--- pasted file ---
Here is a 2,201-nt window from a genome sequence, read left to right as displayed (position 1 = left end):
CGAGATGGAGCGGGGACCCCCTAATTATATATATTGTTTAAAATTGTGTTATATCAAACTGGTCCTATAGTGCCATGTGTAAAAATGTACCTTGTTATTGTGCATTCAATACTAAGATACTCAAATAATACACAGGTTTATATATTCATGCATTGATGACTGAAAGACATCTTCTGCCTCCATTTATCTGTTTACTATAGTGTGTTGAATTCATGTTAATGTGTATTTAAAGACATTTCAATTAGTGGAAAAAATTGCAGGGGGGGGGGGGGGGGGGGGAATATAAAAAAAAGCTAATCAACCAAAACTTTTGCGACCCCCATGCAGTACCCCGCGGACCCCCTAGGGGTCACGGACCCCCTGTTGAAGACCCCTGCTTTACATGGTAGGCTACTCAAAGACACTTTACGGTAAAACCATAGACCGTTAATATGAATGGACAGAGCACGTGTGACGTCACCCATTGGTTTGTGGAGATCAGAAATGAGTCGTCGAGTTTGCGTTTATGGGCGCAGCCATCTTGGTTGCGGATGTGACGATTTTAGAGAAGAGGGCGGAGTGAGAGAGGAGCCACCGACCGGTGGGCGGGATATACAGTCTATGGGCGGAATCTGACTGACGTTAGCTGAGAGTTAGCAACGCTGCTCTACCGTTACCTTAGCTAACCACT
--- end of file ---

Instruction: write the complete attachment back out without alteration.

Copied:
Here is a 2,201-nt window from a genome sequence, read left to right as displayed (position 1 = left end):
CGAGATGGAGCGGGGACCCCCTAATTATATATATTGTTTAAAATTGTGTTATATCAAACTGGTCCTATAGTGCCATGTGTAAAAATGTACCTTGTTATTGTGCATTCAATACTAAGATACTCAAATAATACACAGGTTTATATATTCATGCATTGATGACTGAAAGACATCTTCTGCCTCCATTTATCTGTTTACTATAGTGTGTTGAATTCATGTTAATGTGTATTTAAAGACATTTCAATTAGTGGAAAAAATTGCAGGGGGGGGGGGGGGGGGGGGAATATAAAAAAAAGCTAATCAACCAAAACTTTTGCGACCCCCATGCAGTACCCCGCGGACCCCCTAGGGGTCACGGACCCCCTGTTGAAGACCCCTGCTTTACATGGTAGGCTACTCAAAGACACTTTACGGTAAAACCATAGACCGTTAATATGAATGGACAGAGCACGTGTGACGTCACCCATTGGTTTGTGGAGATCAGAAATGAGTCGTCGAGTTTGCGTTTATGGGCGCAGCCATCTTGGTTGCGGATGTGACGATTTTAGAGAAGAGGGCGGAGTGAGAGAGGAGCCACCGACCGGTGGGCGGGATATACAGTCTATGGGCGGAATCTGACTGACGTTAGCTGAGAGTTAGCAACGCTGCTCTACCGTTACCTTAGCTAACCACT